Today, terminal-based programs have almost disappeared. GUIs are taking over, whether we like it or not. However, there is still a place for the old command line. Take the internet as an example: everyone’s using Firefox, Thunderbird, and Pidgin for their internet activities. Even though these are great, quality, free software apps, they tend to be bloated. That’s where the terminal comes in.
Since most of this article is for the internet, having an internet connection might be useful. Also, you’ll probably need a computer (preferably running GNU/Linux, as many of these programs don’t run on Windows or OS X). Finally, you’ll need a terminal emulator (which most GNU/Linux distributions come with). Windows users have
cmd.exe, Mac users have Terminal, GNOME users have
gnome-terminal, KDE users mostly use
konsole, and Xfce users often use
xfce4-terminal. Most operating systems also install
xterm or some other terminal program. If your operating system doesn’t have any of these (something I would find hard to believe) there is a list of terminal apps at Wikipedia. And if none of these are installed on your system (something I would find extremely hard to believe), you can always install one using your package manager. As a last resort, try typing
Ctrl + Alt + F1 to exit KDE, GNOME, Xfce, or whatever desktop environment you are using (use
Alt + F7 to go back).
If you are told to run something in
this kind of text, then that means you should copy it into the terminal and hit enter (unless it’s a hotkey like
c. In that case, just type
c into the terminal and it will run automatically).
Back in 1989, a text browser that could browse HTTP and Gopher protocols was born. That browser is still around today. It’s called Lynx. There is absolutely no GUI. All it is is a terminal app with a few different colors. It handles most HTML, supports SSL, and much more. You can even download pictures and movies to view with an external application (like MPlayer). You can use it on servers (which often have no GUI), low resource machines, or just for connecting to the web without all the frills of Firefox. It’s available for Windows, GNU/Linux, and Macintosh (via a fink package or an unofficial build).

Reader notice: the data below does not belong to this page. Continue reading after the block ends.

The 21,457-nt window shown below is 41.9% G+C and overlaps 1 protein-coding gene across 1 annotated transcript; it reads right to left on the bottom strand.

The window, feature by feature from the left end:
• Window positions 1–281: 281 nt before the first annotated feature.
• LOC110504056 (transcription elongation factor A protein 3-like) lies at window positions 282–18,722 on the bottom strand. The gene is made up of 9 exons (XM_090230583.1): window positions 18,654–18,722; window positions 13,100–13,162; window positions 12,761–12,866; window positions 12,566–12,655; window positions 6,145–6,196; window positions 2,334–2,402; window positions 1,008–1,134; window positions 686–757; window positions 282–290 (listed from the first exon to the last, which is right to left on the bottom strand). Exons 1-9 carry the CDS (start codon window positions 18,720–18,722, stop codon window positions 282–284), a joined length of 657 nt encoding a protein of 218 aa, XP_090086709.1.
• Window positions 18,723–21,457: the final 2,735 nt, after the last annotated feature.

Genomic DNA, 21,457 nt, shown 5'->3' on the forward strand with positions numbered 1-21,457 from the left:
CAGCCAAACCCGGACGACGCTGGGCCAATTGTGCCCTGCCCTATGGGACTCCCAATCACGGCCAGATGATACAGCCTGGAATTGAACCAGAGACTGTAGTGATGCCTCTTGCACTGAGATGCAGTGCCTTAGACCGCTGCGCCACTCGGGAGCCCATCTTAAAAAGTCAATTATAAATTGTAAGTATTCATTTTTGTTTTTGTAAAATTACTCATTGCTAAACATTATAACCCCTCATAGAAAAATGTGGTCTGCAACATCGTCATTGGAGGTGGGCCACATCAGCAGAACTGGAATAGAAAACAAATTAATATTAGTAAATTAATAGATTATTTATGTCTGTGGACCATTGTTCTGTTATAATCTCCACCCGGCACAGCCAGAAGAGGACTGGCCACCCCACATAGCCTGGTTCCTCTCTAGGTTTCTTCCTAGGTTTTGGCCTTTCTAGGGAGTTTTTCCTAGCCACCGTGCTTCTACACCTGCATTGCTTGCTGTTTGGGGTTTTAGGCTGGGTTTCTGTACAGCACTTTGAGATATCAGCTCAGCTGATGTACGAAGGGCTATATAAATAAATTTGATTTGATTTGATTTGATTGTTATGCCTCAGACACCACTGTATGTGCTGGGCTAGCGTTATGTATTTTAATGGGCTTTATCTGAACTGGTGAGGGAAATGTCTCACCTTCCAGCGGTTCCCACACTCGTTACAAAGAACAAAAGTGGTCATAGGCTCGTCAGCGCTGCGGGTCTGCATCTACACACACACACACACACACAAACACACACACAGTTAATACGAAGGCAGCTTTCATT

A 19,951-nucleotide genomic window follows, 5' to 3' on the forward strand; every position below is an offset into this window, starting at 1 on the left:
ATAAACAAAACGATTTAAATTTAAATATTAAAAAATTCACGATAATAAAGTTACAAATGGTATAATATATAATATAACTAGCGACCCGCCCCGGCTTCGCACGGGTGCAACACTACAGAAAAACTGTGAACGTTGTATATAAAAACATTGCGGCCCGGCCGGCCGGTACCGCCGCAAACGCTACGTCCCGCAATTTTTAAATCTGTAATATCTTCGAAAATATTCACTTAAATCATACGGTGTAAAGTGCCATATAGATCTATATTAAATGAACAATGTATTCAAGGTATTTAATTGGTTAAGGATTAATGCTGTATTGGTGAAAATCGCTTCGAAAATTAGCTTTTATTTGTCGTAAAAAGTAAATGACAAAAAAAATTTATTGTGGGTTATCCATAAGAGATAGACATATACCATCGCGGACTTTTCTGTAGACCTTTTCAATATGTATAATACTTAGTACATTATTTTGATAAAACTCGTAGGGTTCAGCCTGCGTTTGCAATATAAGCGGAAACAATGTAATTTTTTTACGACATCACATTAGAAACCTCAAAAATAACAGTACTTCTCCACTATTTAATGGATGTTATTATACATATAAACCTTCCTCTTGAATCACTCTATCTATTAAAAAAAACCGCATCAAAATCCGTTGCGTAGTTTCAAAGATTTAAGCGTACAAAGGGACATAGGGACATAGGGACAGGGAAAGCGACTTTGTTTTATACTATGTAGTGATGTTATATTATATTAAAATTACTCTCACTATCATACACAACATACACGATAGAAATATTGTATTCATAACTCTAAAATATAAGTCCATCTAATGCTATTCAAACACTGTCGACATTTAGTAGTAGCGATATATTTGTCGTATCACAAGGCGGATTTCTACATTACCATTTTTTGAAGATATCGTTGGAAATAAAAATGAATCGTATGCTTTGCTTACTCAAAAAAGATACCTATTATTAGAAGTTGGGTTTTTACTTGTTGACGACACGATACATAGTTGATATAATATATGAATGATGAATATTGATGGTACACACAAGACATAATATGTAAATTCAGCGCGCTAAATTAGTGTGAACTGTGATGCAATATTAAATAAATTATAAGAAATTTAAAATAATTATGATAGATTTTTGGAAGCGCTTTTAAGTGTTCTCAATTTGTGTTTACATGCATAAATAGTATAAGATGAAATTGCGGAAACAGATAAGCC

Sometimes when downloading a file you don’t need all the bloat of a full download manager like KGet. That’s why I like wget, an HTTP(s) and FTP downloader for Windows and GNU/Linux (with an unofficial build for Mac OS X. It supports incomplete downloads, HTTP or FTP mirroring, proxies, and much more. Just type
wget [URL], replacing
[URL] with the URL of the file, e.g.
http://mirror.cc.columbia.edu/pub/linux/ubuntu/releases/kubuntu/feisty/kubuntu-7.04-desktop-i386.iso, and the Kubuntu CD image will start downloading. You can also use
wget to mirror sites with the
Sometimes, it’s faster to download a file with the BitTorrent technology than wait for the six thousand other users to leave.
But you don’t always need the chrome and glass of KTorrent or Deluge. Also, GUIs can hog more system resources. That’s why rtorrent was created. It’s a torrent client for GNU/Linux (or Macintosh with an unofficial port from Mac OS Forge) that runs in the terminal and claims to seed up to 3 times the speed of the official BitTorrent client. Just open
rtorrent and type in the URL of the torrent.
I personally love Thunderbird. However, like most Mozilla apps, it can be rather slow. Luckily, we have Mutt for GNU/Linux (and unofficially, Windows and Macintosh as well). It’s a small email client that runs in the terminal. All you do is run it (
c to open a mailbox, and type in the location of the mailbox. For connecting to a remote POP box, type something like
pops://email@example.com/ for SSL). For example, if I had the Gmail account firstname.lastname@example.org, I would connect to Gmail by typing
pops://email@example.com. You can also connect to IMAP, mbox, Maildir, MH, and NFS.
If you don’t live under a rock, you’ll know what Pidgin (formerly GAIM) is: it’s a GNU/Linux program that lets you connect to the multiple instant messaging networks. But what most people don’t realize is that there is a command line version of it called Finch (the older version is called gaim-text) and it is usually bundled with Pidgin. Just open it up, and start typing! You switch between chats (and the buddy list) using
M - n/M - p to go to the next/previous window.
Want to catch up on the latest headlines, but don’t want to fire up a full GUI just to do it? Then Snownews is for you. It’s an RSS reader that supports proxies, update checking, keybindings, categories, plugins, and even a built-in web browser. All from the command line. To run it, type
h brings up the help window with some helpful commands to get started). You can even import and export OPML files with the bundled app
opml2snow -h for a short help).
By now, you can see that the terminal is a powerful tool—and I’ve hardly scratched the surface of it. There are tons of alternatives to the programs I mentioned, including cURL (a robust download manager), Links (a browser), ELinks (another browser based on Links), W3M (yet another browser), MPlayer (terminal media player), Irssi (IRC client), and naim (an AIM/ICQ/IRC/CMC instant messenger).